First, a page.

Hands-On With The Omega Aqua Terra 38mm — A Capable Do-It-All Powerhouse
The Omega Aqua Terra 38mm has been out for a while. It has also been slightly overshadowed by its bigger brother in terms of attention. So I reckoned it was about time to put one on my wrist and see whether this is the perfect everyday watch. I mean, all the ingredients are there. On paper, this is the only watch you will ever need. Time to find out whether it works out that way in real life. You may know that this is just my style of watch. I have declared my love of small do-it-all watches on Fratello on numerous occasions. The Omega Aqua Terra was one with which I had not yet spent significant time. So let’s dive in and see if it is as good in the steel as it is on paper.
The official name of this watch is the Omega Seamaster Aqua Terra 150M Co-Axial Master Chronometer 38mm Ref. 18.104.22.168.02.001. That is a bit too much of a mouthful for me so I will refer to this watch simply as the Aqua Terra 38mm. Note that there is a 2022 release by that name too. These are fitted with colorful dial options and a rounded bracelet.
A proper spec sheet
When I say the Omega Aqua Terra 38mm is good on paper, I am referring to its impressive specs. The Aqua Terra 38mm comes with the very capable caliber 8800. This movement is fitted with a Co-Axial escapement under a full balance bridge. It is resistant to magnetic fields up to 15,000 gauss. It is also METAS certified, making it a Master Chronometer. The nicely finished caliber is visible through a sapphire case back.
The 38mm case is fitted with a screw-down crown and a double-AR-coated sapphire crystal. The water resistance rating of 150 meters is plenty for any sort of real-life use and abuse. As you may have come to expect, the characteristic lyre lugs are present here. They connect the case to a solid three-link bracelet with a dual-deployant clasp. The removable links are held in place with substantial screws.
These specs combine to make the Omega Aqua Terra 38mm a strong contender in terms of value. It is going head-to-head with some heavy hitters in the market. This is one of the more technically capable choices at this price level, though.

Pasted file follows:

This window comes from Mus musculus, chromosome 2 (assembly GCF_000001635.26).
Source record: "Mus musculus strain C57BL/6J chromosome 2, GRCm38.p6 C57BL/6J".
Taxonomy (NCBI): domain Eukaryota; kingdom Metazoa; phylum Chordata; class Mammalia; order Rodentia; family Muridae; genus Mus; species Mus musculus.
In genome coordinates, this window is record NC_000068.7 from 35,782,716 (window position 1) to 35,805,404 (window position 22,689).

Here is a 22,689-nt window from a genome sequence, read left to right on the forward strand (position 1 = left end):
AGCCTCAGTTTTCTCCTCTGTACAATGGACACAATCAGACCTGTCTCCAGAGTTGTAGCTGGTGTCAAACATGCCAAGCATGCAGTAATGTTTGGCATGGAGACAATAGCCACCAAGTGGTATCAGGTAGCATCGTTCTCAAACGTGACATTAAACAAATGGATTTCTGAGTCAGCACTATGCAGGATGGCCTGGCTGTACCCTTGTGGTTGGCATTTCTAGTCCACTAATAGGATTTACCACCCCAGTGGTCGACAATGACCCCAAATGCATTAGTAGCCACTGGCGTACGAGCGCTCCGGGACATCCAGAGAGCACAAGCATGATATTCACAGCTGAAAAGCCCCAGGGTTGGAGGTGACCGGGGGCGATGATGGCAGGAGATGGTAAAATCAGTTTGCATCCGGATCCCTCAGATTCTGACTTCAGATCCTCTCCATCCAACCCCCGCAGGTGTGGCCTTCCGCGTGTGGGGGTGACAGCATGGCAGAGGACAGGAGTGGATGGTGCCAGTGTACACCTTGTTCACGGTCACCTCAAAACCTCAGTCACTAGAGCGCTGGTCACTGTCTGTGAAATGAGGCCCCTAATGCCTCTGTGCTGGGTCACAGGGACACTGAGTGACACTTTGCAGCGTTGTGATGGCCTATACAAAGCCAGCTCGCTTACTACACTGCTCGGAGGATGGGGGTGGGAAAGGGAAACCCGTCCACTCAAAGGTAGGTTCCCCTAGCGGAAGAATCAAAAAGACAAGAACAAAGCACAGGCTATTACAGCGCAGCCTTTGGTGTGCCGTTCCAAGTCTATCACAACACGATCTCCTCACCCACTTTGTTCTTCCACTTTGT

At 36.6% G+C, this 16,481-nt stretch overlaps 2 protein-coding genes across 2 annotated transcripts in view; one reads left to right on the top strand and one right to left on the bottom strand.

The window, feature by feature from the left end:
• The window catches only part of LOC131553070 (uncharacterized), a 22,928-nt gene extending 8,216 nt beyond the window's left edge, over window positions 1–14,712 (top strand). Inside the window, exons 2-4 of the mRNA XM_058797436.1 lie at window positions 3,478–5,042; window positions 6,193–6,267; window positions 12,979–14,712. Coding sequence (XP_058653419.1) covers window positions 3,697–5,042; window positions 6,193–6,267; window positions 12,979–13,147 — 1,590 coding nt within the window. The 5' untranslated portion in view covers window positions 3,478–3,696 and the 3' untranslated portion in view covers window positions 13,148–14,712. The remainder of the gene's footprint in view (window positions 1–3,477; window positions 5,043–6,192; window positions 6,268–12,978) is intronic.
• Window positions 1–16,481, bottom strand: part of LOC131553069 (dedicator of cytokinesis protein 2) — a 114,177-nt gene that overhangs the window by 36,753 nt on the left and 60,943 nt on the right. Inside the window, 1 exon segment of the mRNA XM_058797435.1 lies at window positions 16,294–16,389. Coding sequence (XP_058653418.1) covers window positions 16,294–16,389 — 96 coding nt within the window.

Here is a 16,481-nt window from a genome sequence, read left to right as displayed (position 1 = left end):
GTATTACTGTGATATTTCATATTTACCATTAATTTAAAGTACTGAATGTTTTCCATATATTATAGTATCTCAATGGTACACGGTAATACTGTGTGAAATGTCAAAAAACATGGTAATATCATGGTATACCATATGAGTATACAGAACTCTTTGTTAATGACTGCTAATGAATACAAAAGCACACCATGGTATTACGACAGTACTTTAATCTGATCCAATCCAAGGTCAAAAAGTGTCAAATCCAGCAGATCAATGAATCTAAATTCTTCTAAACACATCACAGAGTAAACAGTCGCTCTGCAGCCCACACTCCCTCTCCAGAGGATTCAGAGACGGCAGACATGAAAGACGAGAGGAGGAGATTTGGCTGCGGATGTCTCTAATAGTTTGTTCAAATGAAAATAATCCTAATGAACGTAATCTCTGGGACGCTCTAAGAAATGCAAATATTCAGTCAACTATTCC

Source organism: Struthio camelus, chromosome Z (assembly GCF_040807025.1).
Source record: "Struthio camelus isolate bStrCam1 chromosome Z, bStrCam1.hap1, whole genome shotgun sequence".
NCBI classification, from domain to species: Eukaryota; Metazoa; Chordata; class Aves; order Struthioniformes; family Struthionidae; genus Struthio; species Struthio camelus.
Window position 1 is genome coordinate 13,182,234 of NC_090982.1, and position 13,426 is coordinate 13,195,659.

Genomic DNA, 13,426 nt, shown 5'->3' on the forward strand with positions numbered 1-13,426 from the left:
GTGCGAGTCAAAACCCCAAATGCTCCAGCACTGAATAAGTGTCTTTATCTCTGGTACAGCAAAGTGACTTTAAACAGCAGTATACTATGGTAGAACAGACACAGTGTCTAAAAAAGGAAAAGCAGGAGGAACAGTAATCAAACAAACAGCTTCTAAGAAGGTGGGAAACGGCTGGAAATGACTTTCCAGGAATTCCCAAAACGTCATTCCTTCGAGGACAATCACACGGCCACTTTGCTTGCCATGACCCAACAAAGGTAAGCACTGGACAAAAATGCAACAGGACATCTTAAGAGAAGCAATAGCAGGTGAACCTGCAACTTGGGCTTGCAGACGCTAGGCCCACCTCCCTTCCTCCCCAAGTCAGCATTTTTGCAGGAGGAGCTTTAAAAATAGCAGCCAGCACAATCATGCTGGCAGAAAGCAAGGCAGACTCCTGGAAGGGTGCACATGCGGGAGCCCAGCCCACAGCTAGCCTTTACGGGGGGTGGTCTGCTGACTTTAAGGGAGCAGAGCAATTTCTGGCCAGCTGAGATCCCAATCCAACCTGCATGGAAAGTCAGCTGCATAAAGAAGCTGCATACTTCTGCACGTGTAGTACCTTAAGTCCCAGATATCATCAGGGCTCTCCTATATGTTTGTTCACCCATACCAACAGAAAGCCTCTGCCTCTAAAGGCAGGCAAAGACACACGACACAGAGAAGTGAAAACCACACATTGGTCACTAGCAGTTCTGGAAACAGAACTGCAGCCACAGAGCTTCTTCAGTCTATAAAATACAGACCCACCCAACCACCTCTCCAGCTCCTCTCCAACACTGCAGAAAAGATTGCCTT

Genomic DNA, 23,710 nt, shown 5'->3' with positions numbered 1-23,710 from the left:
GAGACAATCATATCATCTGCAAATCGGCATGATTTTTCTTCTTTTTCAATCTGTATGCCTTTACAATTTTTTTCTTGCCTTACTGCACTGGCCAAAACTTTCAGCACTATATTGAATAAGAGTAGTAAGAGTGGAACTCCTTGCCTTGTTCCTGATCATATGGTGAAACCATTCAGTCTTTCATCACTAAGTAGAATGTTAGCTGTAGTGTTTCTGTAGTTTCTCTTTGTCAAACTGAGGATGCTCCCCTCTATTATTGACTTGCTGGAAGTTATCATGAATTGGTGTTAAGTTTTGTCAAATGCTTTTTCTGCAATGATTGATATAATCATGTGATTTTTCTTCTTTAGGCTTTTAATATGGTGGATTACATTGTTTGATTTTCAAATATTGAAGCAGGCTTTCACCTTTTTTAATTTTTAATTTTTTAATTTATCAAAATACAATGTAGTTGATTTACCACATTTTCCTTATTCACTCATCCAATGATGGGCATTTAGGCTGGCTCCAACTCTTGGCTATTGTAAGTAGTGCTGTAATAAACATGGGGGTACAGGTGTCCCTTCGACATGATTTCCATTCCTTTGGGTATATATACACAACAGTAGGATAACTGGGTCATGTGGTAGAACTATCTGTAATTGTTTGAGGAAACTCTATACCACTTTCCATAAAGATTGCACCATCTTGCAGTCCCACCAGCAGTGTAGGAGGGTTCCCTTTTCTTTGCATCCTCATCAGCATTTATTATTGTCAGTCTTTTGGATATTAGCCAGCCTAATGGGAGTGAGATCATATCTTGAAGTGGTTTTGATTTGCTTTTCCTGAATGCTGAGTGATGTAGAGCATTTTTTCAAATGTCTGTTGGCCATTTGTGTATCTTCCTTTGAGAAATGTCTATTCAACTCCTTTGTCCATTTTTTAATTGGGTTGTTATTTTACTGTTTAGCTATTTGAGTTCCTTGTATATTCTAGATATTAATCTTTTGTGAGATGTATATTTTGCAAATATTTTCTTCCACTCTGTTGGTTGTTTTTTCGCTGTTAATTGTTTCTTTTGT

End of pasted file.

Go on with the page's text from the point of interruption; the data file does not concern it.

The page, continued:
Design of the Omega Aqua Terra 38mm
The Omega Aqua Terra has a very distinct look all of its own. From a distance, you will certainly not mistake this for anything else. The most characteristic design elements are the lyre lugs, arrow minute hand, and cut-off triangular indices. This version comes with the equally recognizable teak-deck striping on the dial.
The design is very well done. It is cohesive and functional. The details are well thought-out. The crown, for instance, follows the same inward taper as the indices. The same goes for the date aperture at six. It is all very neat and congruent.
If anything, it is a tad over-designed. Every element has some sort of detail to it — an extra angle, a facet, a cut-off, and so on. Put side by side with a Rolex Oyster Perpetual (or a Datejust, for that matter), the AT looks a bit over-complicated. It gives the watch a kind of nerdy vibe in my eyes, and I say that in the kindest way possible. It is not a classical beauty, but it does somehow work very well. The Aqua Terra is more “technical-looking”. I guess that’s the right term.
The Omega Aqua Terra 38mm on the wrist
When I put the Aqua Terra 38mm on, I immediately liked it. To put that into perspective for you, I once sold a Rolex Oyster Perpetual 39mm because I felt it was too large for me. Naturally, I doubted up front whether the Aqua Terra 38mm would be okay for me. Well, I am happy to report that it certainly is!
The dimensions work extremely well. When you combine the 38mm diameter with a short lug-to-lug of less than 45mm, you get a great wearing experience. The female end links help a lot in this case. The bracelet immediately follows the contour of your wrist, which just looks right. This watch looks neither large nor small. It is just a very nice and versatile size.
The Aqua Terra 38mm is a little over 13mm thick. This makes it just ever-so-slightly tubby. The AT pulls it off, though. The technical, sporty aesthetic is further emphasized by the girth. Do not get me wrong, this is not a thick watch by any means. It just has a sports watch’s stance on the wrist. Still, it will smoothly slide under any but the tightest of cuffs.
Points of criticism
Like any watch, the Aqua Terra 38mm is not perfect. Although the bracelet is well made, I am not a fan of the polished center links. They are absolute smudge and scratch magnets. I found myself constantly wiping the watch down. And even when perfectly clean, the look is just a bit too blingy. This might sound blasphemous, but if I ever buy one, I might get the bracelet brushed by a good watchmaker. I think a fully matted bracelet suits the subdued, sporty look of the Aqua Terra 38mm much better.